Accounting For Business Combinations - Financial Reporting and Analysis

The combination of business entities by merger or acquisition is very frequent. There are many possible reasons for this external business expansion, including achieving economies of scale and savings of time in entering a new market.

There are two methods of accounting for a business combination—the pooling of interestsmethod and the purchasemethod. The accounting for a merger or acquisition is guided by 12 specific criteria to judge a combination. If the 12 criteria are met, then the acquisition must be accounted for as a pooling of interests. The criteria leave some room for judgment in determining if the pooling method should be used.

A pooling of interests involves an exchange of voting common stock. With the pooling method, the recorded assets and liabilities of the firms involved are carried forward to the combined entity at their previous recorded amounts. Income of the combined firm includes income of the constituents for the entire period. The prior years are restated to show the combined firms as merged (pooled).

Since the pooling method results in the acquired assets and liabilities being carried forward at the amount that they were previously recorded, this results in a net under statement of assets, liabilities, and equity in relation to the acquisition values. This will lead to a subsequent over statement of income because of the reduced expenses subsequently recognized. With the pooling method, the resulting retained earnings in stockholders’ equity represents the prior retained earnings of both companies.

The purchase method views the business combination as the acquisition of one entity by another. The firm doing the acquiring records the identifiable assets and liabilities at fair value at the date of acquisition. The difference between the fair value of the identifiable assets and liabilities and the amount paid is recorded as goodwill (an asset). Since good will must be amortized to expense, this can result in substantial subsequent expense.

With a purchase, the acquiring firm picks up the income of the acquired firm from the date of acquisition. Retained earnings of the acquired firm do not continue.

The Daimler - Benz / Chrysler Corp. merger depicts the advantage of pooling over the purchase method. Chrysler had a book value of approximately $12 billion, while the transaction valued Chrysler at approximately $39 billion. The purchase method would have resulted in approximately $27 billion of goodwill. This would have been a subsequent $27 billion drag on earnings.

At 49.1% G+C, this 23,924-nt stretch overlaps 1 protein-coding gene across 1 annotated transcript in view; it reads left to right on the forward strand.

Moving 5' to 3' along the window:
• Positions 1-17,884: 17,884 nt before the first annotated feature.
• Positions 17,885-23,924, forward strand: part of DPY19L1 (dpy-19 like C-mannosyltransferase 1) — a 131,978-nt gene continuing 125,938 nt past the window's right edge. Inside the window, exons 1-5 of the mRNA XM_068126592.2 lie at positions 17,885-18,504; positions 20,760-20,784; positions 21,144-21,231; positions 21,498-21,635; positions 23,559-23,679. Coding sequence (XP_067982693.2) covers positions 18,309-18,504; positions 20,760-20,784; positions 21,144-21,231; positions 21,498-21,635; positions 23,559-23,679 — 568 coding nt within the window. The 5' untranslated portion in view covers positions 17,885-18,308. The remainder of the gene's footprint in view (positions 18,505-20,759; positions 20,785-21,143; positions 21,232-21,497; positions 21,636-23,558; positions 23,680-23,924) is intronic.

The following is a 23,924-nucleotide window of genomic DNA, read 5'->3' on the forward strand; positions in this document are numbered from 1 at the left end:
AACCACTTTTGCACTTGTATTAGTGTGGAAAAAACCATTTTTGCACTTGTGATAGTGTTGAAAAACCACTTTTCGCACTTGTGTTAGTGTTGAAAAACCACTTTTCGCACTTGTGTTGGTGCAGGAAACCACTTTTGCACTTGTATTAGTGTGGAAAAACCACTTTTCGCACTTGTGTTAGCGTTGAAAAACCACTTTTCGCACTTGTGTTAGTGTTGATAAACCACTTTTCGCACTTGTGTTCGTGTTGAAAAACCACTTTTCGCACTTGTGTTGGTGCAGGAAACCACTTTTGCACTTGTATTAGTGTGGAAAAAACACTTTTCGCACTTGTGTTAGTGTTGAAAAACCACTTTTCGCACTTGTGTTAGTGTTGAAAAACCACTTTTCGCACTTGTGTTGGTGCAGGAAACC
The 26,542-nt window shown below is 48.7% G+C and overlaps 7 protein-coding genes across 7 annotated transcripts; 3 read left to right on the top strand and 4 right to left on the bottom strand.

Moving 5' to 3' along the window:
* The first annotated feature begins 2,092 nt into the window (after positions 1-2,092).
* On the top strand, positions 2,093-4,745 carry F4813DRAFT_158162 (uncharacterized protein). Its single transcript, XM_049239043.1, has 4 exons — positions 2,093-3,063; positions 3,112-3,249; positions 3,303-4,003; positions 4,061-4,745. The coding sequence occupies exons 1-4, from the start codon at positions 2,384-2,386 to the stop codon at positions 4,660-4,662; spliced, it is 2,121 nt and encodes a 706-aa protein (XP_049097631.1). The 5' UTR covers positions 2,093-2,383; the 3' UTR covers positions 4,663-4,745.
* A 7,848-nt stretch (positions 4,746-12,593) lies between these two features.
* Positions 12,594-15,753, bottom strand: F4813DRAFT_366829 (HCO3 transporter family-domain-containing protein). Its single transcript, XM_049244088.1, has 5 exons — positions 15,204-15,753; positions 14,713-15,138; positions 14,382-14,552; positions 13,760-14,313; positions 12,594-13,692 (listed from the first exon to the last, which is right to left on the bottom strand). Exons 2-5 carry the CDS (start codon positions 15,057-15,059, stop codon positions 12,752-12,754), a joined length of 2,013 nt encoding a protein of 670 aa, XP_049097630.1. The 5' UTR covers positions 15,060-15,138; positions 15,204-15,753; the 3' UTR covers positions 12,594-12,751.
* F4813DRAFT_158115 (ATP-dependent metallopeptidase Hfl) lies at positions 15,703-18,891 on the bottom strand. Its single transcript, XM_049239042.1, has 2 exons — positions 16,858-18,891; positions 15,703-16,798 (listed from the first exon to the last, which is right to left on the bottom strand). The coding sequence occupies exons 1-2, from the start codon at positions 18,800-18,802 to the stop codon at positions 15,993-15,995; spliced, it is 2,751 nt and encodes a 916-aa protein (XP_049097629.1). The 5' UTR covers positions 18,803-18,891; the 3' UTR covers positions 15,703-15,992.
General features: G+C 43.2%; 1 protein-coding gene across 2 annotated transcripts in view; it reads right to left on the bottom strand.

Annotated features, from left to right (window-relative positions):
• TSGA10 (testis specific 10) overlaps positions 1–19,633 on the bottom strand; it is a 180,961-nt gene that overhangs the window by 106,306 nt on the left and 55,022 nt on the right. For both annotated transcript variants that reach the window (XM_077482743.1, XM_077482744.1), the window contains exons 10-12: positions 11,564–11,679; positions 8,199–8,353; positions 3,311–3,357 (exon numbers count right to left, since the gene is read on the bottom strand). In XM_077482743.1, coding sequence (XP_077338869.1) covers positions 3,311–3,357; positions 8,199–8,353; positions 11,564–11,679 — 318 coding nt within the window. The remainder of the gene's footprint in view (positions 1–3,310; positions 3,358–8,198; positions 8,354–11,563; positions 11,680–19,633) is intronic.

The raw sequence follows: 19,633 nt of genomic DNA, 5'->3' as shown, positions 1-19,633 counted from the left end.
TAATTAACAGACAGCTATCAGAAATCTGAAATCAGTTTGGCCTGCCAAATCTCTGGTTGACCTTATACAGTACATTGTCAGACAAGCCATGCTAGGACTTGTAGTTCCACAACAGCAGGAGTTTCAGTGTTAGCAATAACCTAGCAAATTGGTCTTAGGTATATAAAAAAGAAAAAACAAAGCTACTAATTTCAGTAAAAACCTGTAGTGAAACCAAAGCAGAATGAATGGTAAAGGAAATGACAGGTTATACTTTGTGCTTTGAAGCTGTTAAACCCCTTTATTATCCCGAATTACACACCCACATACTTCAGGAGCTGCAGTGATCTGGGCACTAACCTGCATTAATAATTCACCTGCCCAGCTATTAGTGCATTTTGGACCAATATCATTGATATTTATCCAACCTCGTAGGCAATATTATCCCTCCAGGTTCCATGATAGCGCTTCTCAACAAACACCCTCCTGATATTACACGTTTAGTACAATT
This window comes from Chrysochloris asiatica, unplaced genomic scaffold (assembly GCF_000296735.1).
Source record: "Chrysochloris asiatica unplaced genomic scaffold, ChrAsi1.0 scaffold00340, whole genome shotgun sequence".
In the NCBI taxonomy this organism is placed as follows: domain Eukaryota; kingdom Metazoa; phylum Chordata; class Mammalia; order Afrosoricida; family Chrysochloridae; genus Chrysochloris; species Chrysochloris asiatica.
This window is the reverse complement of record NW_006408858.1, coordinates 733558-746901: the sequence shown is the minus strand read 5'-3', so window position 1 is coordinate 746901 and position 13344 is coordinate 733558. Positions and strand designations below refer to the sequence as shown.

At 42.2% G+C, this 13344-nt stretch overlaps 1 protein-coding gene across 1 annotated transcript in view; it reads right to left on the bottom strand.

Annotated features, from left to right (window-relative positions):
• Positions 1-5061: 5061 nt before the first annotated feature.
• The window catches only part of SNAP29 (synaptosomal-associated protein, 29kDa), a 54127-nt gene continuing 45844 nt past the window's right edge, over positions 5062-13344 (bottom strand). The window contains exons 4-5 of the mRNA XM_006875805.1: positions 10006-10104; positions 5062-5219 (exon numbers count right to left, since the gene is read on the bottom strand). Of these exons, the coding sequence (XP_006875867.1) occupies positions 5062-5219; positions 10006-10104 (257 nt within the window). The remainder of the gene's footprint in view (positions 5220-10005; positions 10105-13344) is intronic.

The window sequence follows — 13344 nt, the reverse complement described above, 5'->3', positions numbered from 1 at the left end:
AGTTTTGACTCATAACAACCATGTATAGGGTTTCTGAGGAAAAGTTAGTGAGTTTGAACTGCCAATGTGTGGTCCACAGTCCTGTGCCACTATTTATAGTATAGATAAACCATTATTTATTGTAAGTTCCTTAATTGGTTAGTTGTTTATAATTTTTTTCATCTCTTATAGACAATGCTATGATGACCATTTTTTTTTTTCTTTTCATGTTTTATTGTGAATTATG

An introduction to the basic financial statements. Later chapters will cover these statements in detail. An understanding of the sequence of accounting procedures completed during each accounting period, called the accounting cycle, will help in understanding the end result - financial statements.

Management is responsible for financial statements. These statements are examined by auditors who express an opinion regarding the statements’ conformity to GAAP in the auditor’s report. The auditor’s report often points out key factors that can affect financial statement analysis. The SEC has begun a program to integrate the Form 10-K requirements with those of the annual report.

A reporting option available to public companies, a summary annual report (a condensed annual report), omits much of the financial information included in a typical annual report.

The EMH relates to the ability of capital markets to generate prices for securities that reflect worth. The market will not be efficient if the market does not have access to relevant information or if fraudulent information is provided.

Individuals in financial positions must be able to recognize ethical issues and resolve them appropriately.

With the expansion of international business and global capital markets, the business community and governments have shown an increased interest in the harmonization of international accounting standards.

The combination of business entities by merger or acquisition is very frequent. An understanding of how a business combination can impact the basic statements is important to the analyst.


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